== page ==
Several elephants in a Zimbabwe reserve were allegedly poisoned and mutilated by park employees.
Caroline Washaya-Moyo, spokesperson for the parks and wildlife management authority, said the park rangers at Hwange National Park discovered the carcasses of 22 elephants with their heads chopped and 35 tusks removed on Oct. 26, the Daily Mail reports.
The incident is believed to have started after park staff did not receive their wages and proceeded to slaughter the creatures as a form of "protest."
Rangers had only recently received their pay from September, The Telegraph reports.
"Some of the rangers are very dissatisfied with their remuneration and say that they are not getting some allowances they believe they should get," a source close to Zimbabwe’s National Parks and Wildlife Authority told The Telegraph.
"So many of us believe that some of the poaching at the moment is organized and executed by some rangers in parks, and we don't know how this will be sorted out," the source added.
The poachers used cyanide to poison the elephants and took three ivory tusks, according to the Daily Mail.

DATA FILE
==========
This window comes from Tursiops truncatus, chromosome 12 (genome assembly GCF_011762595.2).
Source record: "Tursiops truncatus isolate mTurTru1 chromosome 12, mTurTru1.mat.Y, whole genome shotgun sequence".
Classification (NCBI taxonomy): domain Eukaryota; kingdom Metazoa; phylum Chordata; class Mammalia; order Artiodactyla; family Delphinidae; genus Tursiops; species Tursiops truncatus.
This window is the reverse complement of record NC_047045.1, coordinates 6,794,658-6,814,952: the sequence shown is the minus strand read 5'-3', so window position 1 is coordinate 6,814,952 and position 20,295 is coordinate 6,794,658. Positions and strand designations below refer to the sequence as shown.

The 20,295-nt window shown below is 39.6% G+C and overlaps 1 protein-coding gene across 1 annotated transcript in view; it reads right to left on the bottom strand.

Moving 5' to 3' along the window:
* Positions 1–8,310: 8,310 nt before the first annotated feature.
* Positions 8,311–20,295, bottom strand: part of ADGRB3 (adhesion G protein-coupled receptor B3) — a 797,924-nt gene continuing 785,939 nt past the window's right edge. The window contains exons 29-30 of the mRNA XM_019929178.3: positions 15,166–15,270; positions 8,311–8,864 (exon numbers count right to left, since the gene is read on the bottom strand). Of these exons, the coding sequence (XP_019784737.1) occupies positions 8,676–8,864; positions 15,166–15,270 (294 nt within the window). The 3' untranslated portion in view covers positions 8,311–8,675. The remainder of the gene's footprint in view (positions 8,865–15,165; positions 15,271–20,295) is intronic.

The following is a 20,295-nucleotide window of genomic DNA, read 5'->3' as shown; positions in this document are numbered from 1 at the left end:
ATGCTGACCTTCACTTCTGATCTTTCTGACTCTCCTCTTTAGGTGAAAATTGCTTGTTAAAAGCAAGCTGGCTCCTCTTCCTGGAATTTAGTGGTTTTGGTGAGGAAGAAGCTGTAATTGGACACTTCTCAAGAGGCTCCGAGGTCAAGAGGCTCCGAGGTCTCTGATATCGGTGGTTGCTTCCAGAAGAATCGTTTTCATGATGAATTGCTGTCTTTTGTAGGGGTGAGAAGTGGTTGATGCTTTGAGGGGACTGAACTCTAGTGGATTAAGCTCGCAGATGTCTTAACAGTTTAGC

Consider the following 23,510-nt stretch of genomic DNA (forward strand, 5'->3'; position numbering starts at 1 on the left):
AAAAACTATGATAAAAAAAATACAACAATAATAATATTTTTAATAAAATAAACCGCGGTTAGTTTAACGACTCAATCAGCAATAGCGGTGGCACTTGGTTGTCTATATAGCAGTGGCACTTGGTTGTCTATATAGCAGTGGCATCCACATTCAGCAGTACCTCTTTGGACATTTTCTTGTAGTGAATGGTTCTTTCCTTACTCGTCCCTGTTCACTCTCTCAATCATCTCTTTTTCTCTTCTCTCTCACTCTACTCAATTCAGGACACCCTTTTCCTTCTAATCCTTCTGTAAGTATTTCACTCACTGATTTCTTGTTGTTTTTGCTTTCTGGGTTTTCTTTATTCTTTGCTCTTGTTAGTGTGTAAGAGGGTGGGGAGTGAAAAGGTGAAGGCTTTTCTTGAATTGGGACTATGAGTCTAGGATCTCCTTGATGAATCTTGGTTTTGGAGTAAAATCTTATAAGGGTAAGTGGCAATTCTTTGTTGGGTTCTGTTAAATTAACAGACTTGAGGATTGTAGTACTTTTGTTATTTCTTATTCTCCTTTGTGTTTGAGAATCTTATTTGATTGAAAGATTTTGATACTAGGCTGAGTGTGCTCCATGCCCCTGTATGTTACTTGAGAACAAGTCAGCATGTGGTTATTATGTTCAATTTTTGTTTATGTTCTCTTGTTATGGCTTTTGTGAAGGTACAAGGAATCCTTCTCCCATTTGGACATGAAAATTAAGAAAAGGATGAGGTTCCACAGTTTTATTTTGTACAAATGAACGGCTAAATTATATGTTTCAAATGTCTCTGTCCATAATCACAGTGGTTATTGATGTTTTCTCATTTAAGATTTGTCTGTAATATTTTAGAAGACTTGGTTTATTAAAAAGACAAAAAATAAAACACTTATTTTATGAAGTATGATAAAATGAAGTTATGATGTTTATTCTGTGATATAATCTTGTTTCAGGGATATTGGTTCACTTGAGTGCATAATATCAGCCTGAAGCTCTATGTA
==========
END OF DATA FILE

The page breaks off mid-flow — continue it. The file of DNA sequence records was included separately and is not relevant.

This recent incident brings the total number of elephant poisonings by poachers in the country to 62 for the month of October.
"The rate at which we are losing animals to cyanide is alarming," Washaya-Moyo told the Associated Press, according to the Daily Mail. "Many other species are also dying from the cyanide used by poachers to target elephants.
"We are appealing to people in communities close to national parks to cooperate with authorities."
Zimbabwe's Environment, Water and Climate Minister Oppah Muchinguri blamed the rise in poaching in the country on the United States' ban on elephant sport hunting.
"An elephant would cost $120,000 in sport hunting, but a tourist pays only $10 to view the same elephant," Muchinguri said, adding that sport-hunting funds are vital to conservation efforts.
The World Wildlife Fund classifies African elephants as a vulnerable species with a population of 470,000. Poaching for ivory and trophies is believed to play a part in their decline. The organization added African elephants have lost 50 percent of their range since 1979.